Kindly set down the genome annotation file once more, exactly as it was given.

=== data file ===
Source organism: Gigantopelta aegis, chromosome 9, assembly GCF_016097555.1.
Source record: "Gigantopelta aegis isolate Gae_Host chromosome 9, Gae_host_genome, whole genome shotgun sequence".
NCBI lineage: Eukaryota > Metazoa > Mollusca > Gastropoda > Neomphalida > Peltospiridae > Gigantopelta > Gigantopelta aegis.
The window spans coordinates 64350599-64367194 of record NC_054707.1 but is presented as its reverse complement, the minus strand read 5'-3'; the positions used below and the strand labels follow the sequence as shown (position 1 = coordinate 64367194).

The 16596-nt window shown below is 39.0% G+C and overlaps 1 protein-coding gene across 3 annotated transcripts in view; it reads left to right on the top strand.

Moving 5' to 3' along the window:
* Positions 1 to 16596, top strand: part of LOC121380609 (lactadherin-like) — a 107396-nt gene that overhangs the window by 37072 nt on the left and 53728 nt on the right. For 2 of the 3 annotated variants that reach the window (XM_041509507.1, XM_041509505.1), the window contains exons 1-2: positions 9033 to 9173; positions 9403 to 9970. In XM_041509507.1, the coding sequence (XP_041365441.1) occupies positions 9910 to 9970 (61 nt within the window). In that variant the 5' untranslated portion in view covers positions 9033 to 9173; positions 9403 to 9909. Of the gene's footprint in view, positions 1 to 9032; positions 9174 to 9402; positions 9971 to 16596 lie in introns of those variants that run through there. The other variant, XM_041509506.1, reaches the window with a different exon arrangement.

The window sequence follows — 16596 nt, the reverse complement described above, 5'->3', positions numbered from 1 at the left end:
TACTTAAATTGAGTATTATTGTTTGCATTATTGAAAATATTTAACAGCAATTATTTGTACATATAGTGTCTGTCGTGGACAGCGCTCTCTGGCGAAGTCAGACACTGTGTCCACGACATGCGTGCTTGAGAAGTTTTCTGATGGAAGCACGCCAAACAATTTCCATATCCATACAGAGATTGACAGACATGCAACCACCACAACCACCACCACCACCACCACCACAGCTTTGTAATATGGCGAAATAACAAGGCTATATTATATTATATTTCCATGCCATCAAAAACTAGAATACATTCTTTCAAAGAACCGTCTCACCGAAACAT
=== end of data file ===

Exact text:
Source organism: Gigantopelta aegis, chromosome 9, assembly GCF_016097555.1.
Source record: "Gigantopelta aegis isolate Gae_Host chromosome 9, Gae_host_genome, whole genome shotgun sequence".
NCBI lineage: Eukaryota > Metazoa > Mollusca > Gastropoda > Neomphalida > Peltospiridae > Gigantopelta > Gigantopelta aegis.
The window spans coordinates 64350599-64367194 of record NC_054707.1 but is presented as its reverse complement, the minus strand read 5'-3'; the positions used below and the strand labels follow the sequence as shown (position 1 = coordinate 64367194).

The 16596-nt window shown below is 39.0% G+C and overlaps 1 protein-coding gene across 3 annotated transcripts in view; it reads left to right on the top strand.

Moving 5' to 3' along the window:
* Positions 1 to 16596, top strand: part of LOC121380609 (lactadherin-like) — a 107396-nt gene that overhangs the window by 37072 nt on the left and 53728 nt on the right. For 2 of the 3 annotated variants that reach the window (XM_041509507.1, XM_041509505.1), the window contains exons 1-2: positions 9033 to 9173; positions 9403 to 9970. In XM_041509507.1, the coding sequence (XP_041365441.1) occupies positions 9910 to 9970 (61 nt within the window). In that variant the 5' untranslated portion in view covers positions 9033 to 9173; positions 9403 to 9909. Of the gene's footprint in view, positions 1 to 9032; positions 9174 to 9402; positions 9971 to 16596 lie in introns of those variants that run through there. The other variant, XM_041509506.1, reaches the window with a different exon arrangement.

The window sequence follows — 16596 nt, the reverse complement described above, 5'->3', positions numbered from 1 at the left end:
TACTTAAATTGAGTATTATTGTTTGCATTATTGAAAATATTTAACAGCAATTATTTGTACATATAGTGTCTGTCGTGGACAGCGCTCTCTGGCGAAGTCAGACACTGTGTCCACGACATGCGTGCTTGAGAAGTTTTCTGATGGAAGCACGCCAAACAATTTCCATATCCATACAGAGATTGACAGACATGCAACCACCACAACCACCACCACCACCACCACCACAGCTTTGTAATATGGCGAAATAACAAGGCTATATTATATTATATTTCCATGCCATCAAAAACTAGAATACATTCTTTCAAAGAACCGTCTCACCGAAACAT